Messages are spreading across Facebook claiming that the legendary action actor Jackie Chan has died performing a stunt.
Some of the messages read:
Others are reported to say:
Of course, they are all nonsense. Jackie Chan has not died, and if you click on the links you are not going to see a video of the actor’s last dramatic stunt.
Instead, you will be lured into giving a third-party application access to your Facebook page – from where it can spam out more messages to your friends and family.
At this point, you still have a chance to stop the scammers dead in their tracks. You can choose *not* to give the application access to your Facebook page. Unfortunately, a lot of Facebook users are careless, and blindly agree to give the app rights to post messages on their behalf – and that’s what the scammers take advantage of.
If you do proceed, you may see a message similar to the following:
A pop-up box appears above what seems to be a breaking news video of emergency services giving treatment to someone (presumably you are meant to believe it is Jackie Chan), but you are told you need to download and install a plugin to watch the video.
At this point, all of your alarm bells should be ringing. If Jackie Chan *really* was injured or killed performing a stunt, wouldn’t there be coverage on legitimate news outlets? Wouldn’t you be able to find videos on YouTube which *didn’t* require you to install plugins first?
And then, to make it looks even more suspicious, you are told that in order to unlock the “scenes not suitable for young audiences” you need to complete an online survey for a supermarket prize!
Obviously if you are prompted to download and install any software at this point, you should be extremely wary. Chances are that it could be malicious or designed to install itself into your browser to mess with your computer more in the future.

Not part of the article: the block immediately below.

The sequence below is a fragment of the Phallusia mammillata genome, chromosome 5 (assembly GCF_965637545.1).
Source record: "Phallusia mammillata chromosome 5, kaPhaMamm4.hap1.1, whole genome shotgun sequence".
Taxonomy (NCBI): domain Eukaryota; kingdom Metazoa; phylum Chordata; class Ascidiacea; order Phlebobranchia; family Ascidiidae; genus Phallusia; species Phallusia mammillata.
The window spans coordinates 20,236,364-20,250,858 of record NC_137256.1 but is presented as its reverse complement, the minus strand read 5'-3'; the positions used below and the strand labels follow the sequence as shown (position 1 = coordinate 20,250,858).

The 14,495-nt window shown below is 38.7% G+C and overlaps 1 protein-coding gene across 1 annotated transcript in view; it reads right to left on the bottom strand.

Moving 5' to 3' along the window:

And the survey is another way in which the scammers can earn money, generating affiliate cash by sending a large number of people to the survey. Let’s face it, a lot of people might be tempted to watch a movie which claims to be breaking news of Jackie Chan’s death.
Meanwhile, invisibly to you, the third party rogue Facebook application has been posting messages in your name to your online friends, inviting them to also check out the Jackie Chan death video.
If you were duped by a message like this, make sure to clean up your newsfeed and delete any offending links, warn your friends that you were duped, and revoke any applications that you aren’t comfortable with from accessing your profile.
You may also be wise to scan your computer with an up-to-date anti-virus.
If you are on Facebook, and want to be kept updated with news about security and privacy risks, and tips on how to protect yourself online, join the Graham Cluley Security News Facebook page.